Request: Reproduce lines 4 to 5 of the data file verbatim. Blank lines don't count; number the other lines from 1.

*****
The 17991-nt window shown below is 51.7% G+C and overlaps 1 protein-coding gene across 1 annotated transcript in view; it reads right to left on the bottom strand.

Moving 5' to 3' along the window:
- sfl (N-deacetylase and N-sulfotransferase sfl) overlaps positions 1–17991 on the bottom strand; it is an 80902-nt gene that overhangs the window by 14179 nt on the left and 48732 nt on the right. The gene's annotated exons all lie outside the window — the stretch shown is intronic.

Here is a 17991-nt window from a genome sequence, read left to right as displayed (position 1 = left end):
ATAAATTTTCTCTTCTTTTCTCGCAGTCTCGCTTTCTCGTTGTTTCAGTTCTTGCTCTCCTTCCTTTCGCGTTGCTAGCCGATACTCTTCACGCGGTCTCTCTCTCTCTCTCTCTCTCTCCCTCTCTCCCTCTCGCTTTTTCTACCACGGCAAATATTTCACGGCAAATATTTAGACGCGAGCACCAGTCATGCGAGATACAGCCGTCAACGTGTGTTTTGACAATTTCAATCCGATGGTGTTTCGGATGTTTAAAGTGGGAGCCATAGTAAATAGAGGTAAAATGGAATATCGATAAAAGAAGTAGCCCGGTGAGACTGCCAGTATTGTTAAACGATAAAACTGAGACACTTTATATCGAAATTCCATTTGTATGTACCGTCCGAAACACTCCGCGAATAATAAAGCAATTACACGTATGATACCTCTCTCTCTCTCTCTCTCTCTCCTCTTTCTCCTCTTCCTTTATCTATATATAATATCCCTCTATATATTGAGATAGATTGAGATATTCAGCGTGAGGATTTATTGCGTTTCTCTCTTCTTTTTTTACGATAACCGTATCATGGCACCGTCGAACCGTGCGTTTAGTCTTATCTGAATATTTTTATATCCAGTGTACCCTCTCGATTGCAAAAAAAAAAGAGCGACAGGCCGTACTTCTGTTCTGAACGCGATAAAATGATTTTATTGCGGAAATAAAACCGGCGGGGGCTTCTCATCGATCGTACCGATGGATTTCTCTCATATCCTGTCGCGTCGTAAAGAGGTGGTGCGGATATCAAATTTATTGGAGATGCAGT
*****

Here is a 17991-nt window from a genome sequence, read left to right as displayed (position 1 = left end):
ATAAATTTTCTCTTCTTTTCTCGCAGTCTCGCTTTCTCGTTGTTTCAGTTCTTGCTCTCCTTCCTTTCGCGTTGCTAGCCGATACTCTTCACGCGGTCTCTCTCTCTCTCTCTCTCTCTCCCTCTCTCCCTCTCGCTTTTTCTACCACGGCAAATATTTCACGGCAAATATTTAGACGCGAGCACCAGTCATGCGAGATACAGCCGTCAACGTGTGTTTTGACAATTTCAATCCGATGGTGTTTCGGATGTTTAAAGTGGGAGCCATAGTAAATAGAGGTAAAATGGAATATCGATAAAAGAAGTAGCCCGGTGAGACTGCCAGTATTGTTAAACGATAAAACTGAGACACTTTATATCGAAATTCCATTTGTATGTACCGTCCGAAACACTCCGCGAATAATAAAGCAATTACACGTATGATACCTCTCTCTCTCTCTCTCTCTCTCCTCTTTCTCCTCTTCCTTTATCTATATATAATATCCCTCTATATATTGAGATAGATTGAGATATTCAGCGTGAGGATTTATTGCGTTTCTCTCTTCTTTTTTTACGATAACCGTATCATGGCACCGTCGAACCGTGCGTTTAGTCTTATCTGAATATTTTTATATCCAGTGTACCCTCTCGATTGCAAAAAAAAAAGAGCGACAGGCCGTACTTCTGTTCTGAACGCGATAAAATGATTTTATTGCGGAAATAAAACCGGCGGGGGCTTCTCATCGATCGTACCGATGGATTTCTCTCATATCCTGTCGCGTCGTAAAGAGGTGGTGCGGATATCAAATTTATTGGAGATGCAGT